With the labour market getting tighter and tighter throughout western economies, and the pace of change in technologies and business models increasing faster than ever, businesses must prioritize talent and knowledge management if they hope to survive the coming decades.
Unemployment is hovering around 4% in the UK. The “sharing economy” is booming. E-commerce continues its relentless assault on brick-and-mortar. Global powerhouses like Walmart and Amazon have revolutionized distribution channels and supply chain management. Shareholders absolutely demand environmental and social responsibility of the companies they choose to invest in. Technological innovation is never-ending, surprising us daily with new possibilities. Global trade is facing seemingly insurmountable challenges with a wave of nationalism resulting in new tariffs and other protectionist measures.
In short, businesses have a lot of work to do to overcome current barriers to global success.
One of the biggest threats businesses face in this environment is a lack of skills necessary to navigate the challenges. Change is happening at such a phenomenally rapid pace that the education system has not kept up with preparing students to meet the needs of businesses, especially in the IT and healthcare sectors. And workers, increasingly non-unionized, don’t commit to companies for decades at a time like they used to; the new reality is a tenure of only a few short years before moving on to another position at another company.
An analysis of market data indicates that talent management is the 2nd biggest challenge for UK businesses, behind only operational complexity. But when surveying business leaders, talent management isn’t even on their radar of threats, falling in a distant 6th place. Instead, businesses are focused on cybersecurity, the pace of technological change, and shifting customer demands. Of course, it is crucial that businesses deal with those issues, but how can they do that without the right talent on board?
70% of UK businesses report facing difficulties in recruitment according to the British Chamber of Commerce. 12 million UK workers don’t have the skills needed to succeed in today’s digital world. With unemployment as low as it likely can go, finding the right employees isn’t going to get any easier. Businesses can’t afford to wait for government policy and education systems to prepare a new generation of better-equipped workers.
Many companies in the UK realized this some time ago. In response, they have been searching globally for the talent they need. But skilled labour from other parts of the current European Union will not be able to move into the UK as freely after Brexit in March. If companies can’t find the needed skills within the UK, and they can’t easily import talent from abroad, the next best solution is to develop those resources internally.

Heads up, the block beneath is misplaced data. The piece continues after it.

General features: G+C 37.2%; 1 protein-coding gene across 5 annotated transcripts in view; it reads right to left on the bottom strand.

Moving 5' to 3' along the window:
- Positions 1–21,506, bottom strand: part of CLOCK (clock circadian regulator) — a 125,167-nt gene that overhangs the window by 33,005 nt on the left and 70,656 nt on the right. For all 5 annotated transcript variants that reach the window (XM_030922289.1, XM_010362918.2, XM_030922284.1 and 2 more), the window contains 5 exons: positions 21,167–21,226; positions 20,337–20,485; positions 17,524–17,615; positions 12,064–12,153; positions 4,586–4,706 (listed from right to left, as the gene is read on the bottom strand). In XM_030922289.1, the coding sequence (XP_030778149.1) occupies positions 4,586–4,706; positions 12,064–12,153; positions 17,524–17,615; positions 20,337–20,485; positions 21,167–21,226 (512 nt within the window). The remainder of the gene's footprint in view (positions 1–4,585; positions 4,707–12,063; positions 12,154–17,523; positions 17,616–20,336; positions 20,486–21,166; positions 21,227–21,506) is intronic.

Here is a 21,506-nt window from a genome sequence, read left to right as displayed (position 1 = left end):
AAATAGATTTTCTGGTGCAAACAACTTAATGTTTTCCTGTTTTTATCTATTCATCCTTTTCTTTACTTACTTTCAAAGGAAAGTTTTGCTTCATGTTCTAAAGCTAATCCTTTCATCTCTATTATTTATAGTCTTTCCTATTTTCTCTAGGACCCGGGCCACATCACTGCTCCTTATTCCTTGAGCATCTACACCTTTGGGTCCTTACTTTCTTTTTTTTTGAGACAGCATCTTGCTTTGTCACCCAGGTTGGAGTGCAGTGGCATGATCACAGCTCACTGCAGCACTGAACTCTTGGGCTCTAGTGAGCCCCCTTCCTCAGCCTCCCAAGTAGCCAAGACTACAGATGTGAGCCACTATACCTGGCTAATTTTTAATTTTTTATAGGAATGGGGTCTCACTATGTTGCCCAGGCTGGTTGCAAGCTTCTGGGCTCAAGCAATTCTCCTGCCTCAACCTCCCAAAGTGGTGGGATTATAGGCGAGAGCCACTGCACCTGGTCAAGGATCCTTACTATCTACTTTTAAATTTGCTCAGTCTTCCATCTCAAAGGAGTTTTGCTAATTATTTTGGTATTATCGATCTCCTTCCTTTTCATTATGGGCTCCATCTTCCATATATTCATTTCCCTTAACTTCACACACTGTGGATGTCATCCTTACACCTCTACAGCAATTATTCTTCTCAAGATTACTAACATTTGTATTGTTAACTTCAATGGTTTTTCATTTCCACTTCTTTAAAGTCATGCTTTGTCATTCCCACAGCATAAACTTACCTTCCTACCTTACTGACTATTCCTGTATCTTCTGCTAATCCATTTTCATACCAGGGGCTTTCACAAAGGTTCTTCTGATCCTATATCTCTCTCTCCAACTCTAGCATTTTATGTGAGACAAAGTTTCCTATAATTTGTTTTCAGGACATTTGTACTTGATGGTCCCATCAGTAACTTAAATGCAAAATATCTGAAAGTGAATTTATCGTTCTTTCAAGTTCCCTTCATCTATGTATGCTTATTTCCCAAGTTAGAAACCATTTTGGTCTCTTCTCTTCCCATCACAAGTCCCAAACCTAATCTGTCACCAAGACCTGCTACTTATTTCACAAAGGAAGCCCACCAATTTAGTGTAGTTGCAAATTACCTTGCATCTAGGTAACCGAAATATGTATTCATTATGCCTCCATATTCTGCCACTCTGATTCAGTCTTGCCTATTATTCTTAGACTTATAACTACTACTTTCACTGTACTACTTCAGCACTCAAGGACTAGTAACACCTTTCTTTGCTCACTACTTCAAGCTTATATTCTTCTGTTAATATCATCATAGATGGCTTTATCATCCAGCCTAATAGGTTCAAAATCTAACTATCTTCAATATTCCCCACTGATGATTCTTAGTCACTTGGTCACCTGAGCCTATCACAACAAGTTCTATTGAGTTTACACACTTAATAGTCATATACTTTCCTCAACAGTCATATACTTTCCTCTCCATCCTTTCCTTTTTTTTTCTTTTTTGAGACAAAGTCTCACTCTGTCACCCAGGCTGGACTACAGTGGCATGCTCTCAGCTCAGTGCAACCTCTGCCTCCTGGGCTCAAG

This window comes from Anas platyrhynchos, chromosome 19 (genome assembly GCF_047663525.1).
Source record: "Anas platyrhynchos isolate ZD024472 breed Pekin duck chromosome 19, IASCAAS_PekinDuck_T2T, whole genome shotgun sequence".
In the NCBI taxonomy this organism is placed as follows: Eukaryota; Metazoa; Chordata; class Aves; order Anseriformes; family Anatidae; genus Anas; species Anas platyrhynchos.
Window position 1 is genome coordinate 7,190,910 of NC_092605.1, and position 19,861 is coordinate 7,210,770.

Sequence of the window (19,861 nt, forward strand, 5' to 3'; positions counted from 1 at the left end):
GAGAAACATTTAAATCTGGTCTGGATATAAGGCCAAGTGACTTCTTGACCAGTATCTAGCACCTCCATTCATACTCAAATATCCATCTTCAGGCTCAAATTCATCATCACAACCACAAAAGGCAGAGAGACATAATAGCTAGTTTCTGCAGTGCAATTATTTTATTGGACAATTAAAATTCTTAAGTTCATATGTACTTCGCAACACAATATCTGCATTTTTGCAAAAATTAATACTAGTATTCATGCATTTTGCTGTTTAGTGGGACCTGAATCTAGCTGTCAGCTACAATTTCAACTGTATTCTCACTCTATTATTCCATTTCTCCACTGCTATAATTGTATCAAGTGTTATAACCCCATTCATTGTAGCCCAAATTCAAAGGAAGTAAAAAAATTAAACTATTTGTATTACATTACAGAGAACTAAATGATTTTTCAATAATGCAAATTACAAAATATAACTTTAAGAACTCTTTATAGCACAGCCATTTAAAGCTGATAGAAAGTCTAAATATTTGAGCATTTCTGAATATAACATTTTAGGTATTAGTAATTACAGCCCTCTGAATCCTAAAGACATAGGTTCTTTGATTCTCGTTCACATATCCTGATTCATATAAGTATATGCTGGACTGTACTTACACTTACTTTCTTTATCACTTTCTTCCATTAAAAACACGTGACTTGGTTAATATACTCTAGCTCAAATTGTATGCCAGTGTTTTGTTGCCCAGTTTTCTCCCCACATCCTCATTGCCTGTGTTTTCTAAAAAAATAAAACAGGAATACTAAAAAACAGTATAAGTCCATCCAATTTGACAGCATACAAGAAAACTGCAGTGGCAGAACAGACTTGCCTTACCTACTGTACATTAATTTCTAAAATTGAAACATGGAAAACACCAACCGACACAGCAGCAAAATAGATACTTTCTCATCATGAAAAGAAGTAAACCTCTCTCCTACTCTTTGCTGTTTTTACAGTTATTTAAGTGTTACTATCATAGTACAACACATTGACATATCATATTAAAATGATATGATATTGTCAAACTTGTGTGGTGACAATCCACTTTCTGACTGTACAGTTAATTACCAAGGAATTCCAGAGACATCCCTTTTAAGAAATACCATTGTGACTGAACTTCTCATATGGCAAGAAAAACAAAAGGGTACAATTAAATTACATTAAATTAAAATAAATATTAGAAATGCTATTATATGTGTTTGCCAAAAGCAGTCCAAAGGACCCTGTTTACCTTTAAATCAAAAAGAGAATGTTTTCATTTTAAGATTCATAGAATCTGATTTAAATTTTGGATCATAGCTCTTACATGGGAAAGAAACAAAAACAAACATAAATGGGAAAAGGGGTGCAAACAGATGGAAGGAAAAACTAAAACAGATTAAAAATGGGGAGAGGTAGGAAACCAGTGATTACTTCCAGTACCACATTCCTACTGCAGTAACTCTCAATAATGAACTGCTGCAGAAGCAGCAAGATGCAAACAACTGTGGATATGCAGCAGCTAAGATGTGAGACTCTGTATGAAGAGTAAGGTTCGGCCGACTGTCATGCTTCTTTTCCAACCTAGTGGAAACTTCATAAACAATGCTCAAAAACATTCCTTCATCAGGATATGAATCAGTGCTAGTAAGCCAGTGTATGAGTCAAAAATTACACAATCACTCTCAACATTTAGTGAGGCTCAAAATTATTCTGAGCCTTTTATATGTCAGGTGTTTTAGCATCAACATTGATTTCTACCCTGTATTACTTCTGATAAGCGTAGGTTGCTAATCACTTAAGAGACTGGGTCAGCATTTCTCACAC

UK businesses have long recognized the need for improved efforts in recruiting and retaining top talent in this challenging labour environment. They are working to improve employee engagement and the work-life balance of workers, offering more and more perks, like gym memberships and extended paternity leave. But only 20% of them, compared to a global average of 25%, are developing internal apprenticeship and training programs to improve the SKILLS of the talent they already have.
To complicate matters further is the flat growth in GDP. UK-based businesses are hardly raking in excess profits to be used in recruitment, retainment, and training strategies. HR budgets were instead forecasted to experience a .7% reduction in 2018, following a .2% reduction in 2017 and ultimately resulting in a 1% reduction in HR staffing levels.
More than half of surveyed HR professionals feel the decline in budgets will hamper their effectiveness. But at the same time, 62% of those surveyed recognize the need for and want to adapt their HR operations to the changing needs of the organization. 51% believe the primary focus should be on leveraging technological capabilities to improve their company’s talent management efficiency and effectiveness. A staggering 90% of HR executives feel that social media, mobile technology, and other digital platforms will fundamentally change how they operate in the next few years.
Unlike business executives in general, HR executives place access to required talent in a firm second place of risks currently faced by UK corporations, behind only cyber and information security.
While 56% of these HR professionals feel they are in the process of executing new and improved, technologically adept, strategies for talent management, only 40% are confident in their abilities to be successful in these efforts.
Ironically, perhaps the best way to improve talent management in an increasingly digital world is to first look for human resource professionals that themselves have a firm grasp of technological change and the potential ways it can be leveraged to recruit, train, and retain talent in other departments. Additionally, businesses need to stop viewing technology in HR as simply a path to reduced costs and increased productivity. Instead, they need to recognize that technology has the potential to improve the EFFECTIVENESS of their human resource operations and leverage that technology to do so. Only then will corporations be able to find, hire, train, and keep the skilled labour resources they need to thrive in the new world economy.